“Daras had nothing to do with it,” she continued. “Please, leave him alone. Jesh wasn’t a good man. He hurt me. He …”
Leza swallowed her words, and looked away. Her eyes shone with tears.
“A few weeks ago, he attacked me while I was cooking, and I … I fought him off with the knife in my hand. I didn’t mean to kill him.”
Daras rose to offer comfort as she spoke, running his hand up and down her back, and kissing her brow.
“Leza, why didn’t you seek help?” Red-beard asked.
“I was scared. Jesh had a lot of friends, and a mean temper.”
“I don’t see how Daras fits in with this,” the winged Djinna interrupted.
Leza smiled. “I met Daras at the market in Midtown; we often traded goods, and sent customers to each other. We became friends. I … I needed a friend.”
She choked on a sob, and Daras continued the tale. “Leza confided in me about her husband. I wanted to report him but she begged me to wait. We were going to approach the elders to ask for a separation. I would have given evidence to support her. But then …”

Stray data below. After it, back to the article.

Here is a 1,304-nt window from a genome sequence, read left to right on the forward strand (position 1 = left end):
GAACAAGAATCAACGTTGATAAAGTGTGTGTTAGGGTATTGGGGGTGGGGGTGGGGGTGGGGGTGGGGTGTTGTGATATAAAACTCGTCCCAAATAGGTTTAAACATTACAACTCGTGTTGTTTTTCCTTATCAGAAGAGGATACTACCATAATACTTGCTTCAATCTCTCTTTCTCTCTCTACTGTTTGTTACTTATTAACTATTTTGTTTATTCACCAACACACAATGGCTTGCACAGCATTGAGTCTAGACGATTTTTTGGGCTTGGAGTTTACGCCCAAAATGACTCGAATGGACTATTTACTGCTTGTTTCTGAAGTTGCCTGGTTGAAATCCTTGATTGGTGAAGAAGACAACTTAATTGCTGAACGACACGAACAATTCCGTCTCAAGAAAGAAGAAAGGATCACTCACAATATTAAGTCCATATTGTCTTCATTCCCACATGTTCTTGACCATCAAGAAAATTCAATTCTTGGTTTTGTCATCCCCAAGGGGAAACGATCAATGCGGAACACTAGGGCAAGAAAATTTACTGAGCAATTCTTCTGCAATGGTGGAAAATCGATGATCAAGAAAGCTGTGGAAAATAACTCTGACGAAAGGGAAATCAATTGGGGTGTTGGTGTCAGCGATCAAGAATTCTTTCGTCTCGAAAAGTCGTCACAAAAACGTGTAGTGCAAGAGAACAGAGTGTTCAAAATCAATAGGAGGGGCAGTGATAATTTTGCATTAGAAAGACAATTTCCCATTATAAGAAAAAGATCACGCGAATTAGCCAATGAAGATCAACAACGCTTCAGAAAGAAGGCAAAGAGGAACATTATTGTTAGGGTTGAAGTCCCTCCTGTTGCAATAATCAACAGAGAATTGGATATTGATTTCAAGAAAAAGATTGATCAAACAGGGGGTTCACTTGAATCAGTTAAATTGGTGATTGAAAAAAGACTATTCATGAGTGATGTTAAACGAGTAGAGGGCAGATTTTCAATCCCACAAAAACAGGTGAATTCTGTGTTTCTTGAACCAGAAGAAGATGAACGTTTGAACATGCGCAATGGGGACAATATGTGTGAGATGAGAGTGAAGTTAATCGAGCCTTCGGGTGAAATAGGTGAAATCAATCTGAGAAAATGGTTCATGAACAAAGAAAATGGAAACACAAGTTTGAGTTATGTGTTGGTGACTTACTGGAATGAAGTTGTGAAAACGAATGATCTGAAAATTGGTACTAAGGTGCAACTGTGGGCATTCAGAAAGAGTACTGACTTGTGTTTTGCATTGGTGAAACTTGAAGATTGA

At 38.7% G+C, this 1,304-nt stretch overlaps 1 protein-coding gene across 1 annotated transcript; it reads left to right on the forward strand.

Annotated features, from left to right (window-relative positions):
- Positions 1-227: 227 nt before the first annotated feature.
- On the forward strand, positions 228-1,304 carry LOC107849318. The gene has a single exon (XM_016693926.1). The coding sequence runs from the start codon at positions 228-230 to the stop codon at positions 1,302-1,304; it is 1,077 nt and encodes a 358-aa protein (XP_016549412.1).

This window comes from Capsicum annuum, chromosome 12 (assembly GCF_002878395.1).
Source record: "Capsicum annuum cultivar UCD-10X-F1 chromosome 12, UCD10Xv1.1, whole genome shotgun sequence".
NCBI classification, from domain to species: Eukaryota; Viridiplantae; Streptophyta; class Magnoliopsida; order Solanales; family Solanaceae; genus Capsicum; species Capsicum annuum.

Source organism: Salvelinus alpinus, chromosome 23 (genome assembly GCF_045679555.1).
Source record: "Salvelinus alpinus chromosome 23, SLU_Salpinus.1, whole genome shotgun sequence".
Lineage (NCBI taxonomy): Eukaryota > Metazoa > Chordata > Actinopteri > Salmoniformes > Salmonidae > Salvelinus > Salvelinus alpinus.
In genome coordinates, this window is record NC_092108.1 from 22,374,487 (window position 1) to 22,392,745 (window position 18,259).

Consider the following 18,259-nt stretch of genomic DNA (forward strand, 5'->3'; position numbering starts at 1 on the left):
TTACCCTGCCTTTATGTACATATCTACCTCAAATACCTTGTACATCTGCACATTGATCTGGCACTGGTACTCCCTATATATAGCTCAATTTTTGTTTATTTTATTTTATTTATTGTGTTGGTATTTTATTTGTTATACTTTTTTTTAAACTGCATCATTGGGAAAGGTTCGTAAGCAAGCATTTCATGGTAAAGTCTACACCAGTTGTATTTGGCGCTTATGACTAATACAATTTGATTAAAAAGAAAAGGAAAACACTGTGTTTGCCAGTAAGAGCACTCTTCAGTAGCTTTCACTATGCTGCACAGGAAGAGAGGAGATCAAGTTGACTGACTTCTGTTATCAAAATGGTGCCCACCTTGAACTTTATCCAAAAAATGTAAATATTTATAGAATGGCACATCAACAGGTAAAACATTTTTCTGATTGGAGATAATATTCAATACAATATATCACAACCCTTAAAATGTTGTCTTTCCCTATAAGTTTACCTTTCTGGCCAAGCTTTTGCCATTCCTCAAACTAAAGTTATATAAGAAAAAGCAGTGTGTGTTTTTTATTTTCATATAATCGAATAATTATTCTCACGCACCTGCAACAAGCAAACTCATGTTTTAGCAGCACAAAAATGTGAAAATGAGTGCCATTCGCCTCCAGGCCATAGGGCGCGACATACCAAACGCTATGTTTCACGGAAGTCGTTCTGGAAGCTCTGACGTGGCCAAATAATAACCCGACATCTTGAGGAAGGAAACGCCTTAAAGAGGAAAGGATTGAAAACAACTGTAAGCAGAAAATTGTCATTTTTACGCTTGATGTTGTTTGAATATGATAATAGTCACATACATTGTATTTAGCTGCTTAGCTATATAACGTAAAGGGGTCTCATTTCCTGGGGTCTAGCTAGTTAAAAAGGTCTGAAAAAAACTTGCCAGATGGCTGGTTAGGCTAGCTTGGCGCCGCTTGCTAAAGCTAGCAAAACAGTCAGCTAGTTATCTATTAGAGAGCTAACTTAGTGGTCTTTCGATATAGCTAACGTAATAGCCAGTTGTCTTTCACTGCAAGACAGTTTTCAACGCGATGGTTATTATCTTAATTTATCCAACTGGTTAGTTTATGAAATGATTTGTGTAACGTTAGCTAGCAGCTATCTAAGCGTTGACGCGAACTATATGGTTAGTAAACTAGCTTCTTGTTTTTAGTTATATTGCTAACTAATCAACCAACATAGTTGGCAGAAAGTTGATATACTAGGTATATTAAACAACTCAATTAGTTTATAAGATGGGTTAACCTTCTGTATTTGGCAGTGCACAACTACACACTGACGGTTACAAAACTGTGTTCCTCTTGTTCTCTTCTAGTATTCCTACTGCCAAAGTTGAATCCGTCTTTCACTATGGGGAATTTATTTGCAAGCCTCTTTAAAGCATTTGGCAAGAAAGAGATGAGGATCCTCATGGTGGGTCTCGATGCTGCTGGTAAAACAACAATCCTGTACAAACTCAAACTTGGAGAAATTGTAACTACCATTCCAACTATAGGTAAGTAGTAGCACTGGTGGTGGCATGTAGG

A crease appeared in Red-beard’s brow. “Why did you pretend to be Jesh? The law prohibits Djinn from appearing as specific humans. We must be able to trust each other!”
Daras closed his eyes. “I fell in love with her.”
“It was my idea!” Leza interjected. “I love him too, and I knew our relationship would never be allowed. If he was Jesh, then we could be together.”
A hush fell over the clearing. For a moment, no longer than a flash of lightning, the rain fell freely as the Djinn lost their concentration. It washed away the shock of their words, and cleansed the air.
“You are in love?” The Djinna tilted her head.
They nodded, and linked their arms together.
The red-bearded man turned to face the bright-winged Djinna. The rain intensified, and petrichor filled the air.